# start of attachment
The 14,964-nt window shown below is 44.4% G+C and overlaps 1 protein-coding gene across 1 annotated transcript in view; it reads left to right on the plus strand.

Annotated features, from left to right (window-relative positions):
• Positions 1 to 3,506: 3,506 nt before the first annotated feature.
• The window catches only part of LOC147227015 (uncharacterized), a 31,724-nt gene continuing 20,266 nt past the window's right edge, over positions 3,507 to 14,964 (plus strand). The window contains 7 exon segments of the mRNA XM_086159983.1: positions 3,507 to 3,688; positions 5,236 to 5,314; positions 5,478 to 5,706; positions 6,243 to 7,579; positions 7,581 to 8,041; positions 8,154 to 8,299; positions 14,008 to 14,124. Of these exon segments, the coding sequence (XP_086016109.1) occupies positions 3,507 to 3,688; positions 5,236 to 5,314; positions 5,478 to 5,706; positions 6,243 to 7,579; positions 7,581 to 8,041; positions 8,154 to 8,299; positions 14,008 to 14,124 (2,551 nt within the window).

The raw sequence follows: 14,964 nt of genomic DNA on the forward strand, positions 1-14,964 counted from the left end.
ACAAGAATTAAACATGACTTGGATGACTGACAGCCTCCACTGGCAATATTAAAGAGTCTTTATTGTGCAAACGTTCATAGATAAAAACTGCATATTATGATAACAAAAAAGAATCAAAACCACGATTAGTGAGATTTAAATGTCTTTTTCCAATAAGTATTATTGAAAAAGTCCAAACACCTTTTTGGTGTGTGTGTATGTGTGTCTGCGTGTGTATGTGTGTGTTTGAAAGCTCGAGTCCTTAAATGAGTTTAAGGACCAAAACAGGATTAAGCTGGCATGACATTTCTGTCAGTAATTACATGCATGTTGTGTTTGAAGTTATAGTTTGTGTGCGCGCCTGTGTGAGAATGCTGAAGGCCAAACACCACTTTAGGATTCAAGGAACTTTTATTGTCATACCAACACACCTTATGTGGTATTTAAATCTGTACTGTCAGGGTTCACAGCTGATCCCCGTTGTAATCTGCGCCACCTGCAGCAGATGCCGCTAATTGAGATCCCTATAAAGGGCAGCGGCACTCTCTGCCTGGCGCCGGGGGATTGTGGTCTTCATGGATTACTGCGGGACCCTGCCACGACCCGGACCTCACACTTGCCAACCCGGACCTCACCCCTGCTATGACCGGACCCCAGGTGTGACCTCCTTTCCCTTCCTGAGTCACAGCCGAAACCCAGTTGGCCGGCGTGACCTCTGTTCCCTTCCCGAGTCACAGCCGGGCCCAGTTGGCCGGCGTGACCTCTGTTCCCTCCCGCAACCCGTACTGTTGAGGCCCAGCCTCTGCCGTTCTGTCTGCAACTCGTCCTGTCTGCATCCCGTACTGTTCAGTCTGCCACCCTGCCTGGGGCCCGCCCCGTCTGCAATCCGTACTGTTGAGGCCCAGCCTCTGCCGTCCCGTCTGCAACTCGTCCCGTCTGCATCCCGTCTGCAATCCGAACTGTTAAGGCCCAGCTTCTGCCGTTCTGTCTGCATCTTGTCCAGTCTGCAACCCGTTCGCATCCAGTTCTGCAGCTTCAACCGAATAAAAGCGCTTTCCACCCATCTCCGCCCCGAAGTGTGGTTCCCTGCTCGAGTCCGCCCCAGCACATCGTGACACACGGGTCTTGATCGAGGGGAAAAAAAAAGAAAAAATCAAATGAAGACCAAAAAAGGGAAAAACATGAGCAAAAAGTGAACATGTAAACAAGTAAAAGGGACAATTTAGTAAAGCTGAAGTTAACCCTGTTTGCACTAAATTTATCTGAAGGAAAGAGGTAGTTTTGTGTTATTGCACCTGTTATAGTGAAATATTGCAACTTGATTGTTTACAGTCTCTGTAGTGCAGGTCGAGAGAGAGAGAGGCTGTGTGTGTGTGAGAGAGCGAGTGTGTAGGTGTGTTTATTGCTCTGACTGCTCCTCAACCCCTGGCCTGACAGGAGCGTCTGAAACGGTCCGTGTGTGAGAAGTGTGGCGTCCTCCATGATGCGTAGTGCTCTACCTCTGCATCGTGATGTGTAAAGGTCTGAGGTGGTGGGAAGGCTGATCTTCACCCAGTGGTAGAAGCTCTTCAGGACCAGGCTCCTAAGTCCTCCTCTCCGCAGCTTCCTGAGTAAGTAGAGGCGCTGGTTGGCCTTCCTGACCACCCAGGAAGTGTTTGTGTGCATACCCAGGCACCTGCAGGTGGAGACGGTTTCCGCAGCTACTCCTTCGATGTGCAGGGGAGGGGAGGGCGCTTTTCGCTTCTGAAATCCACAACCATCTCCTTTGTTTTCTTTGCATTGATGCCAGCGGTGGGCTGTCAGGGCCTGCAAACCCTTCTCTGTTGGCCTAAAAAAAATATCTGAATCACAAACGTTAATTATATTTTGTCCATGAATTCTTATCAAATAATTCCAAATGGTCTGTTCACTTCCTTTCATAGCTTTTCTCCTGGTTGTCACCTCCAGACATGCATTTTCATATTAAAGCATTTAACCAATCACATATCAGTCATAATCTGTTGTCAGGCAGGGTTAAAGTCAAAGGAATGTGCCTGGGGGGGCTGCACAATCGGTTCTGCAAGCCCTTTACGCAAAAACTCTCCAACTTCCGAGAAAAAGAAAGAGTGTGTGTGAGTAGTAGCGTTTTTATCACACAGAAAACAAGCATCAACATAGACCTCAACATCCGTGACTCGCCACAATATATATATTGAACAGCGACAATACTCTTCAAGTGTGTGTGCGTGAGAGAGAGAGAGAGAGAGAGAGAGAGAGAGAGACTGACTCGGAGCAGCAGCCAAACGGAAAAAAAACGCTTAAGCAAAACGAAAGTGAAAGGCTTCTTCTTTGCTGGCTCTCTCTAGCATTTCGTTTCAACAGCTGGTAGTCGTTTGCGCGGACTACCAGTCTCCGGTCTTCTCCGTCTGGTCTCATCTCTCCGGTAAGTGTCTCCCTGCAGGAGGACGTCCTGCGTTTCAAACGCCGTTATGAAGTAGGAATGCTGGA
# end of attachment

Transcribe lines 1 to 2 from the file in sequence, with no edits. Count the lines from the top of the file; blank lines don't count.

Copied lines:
The 14,964-nt window shown below is 44.4% G+C and overlaps 1 protein-coding gene across 1 annotated transcript in view; it reads left to right on the plus strand.

Annotated features, from left to right (window-relative positions):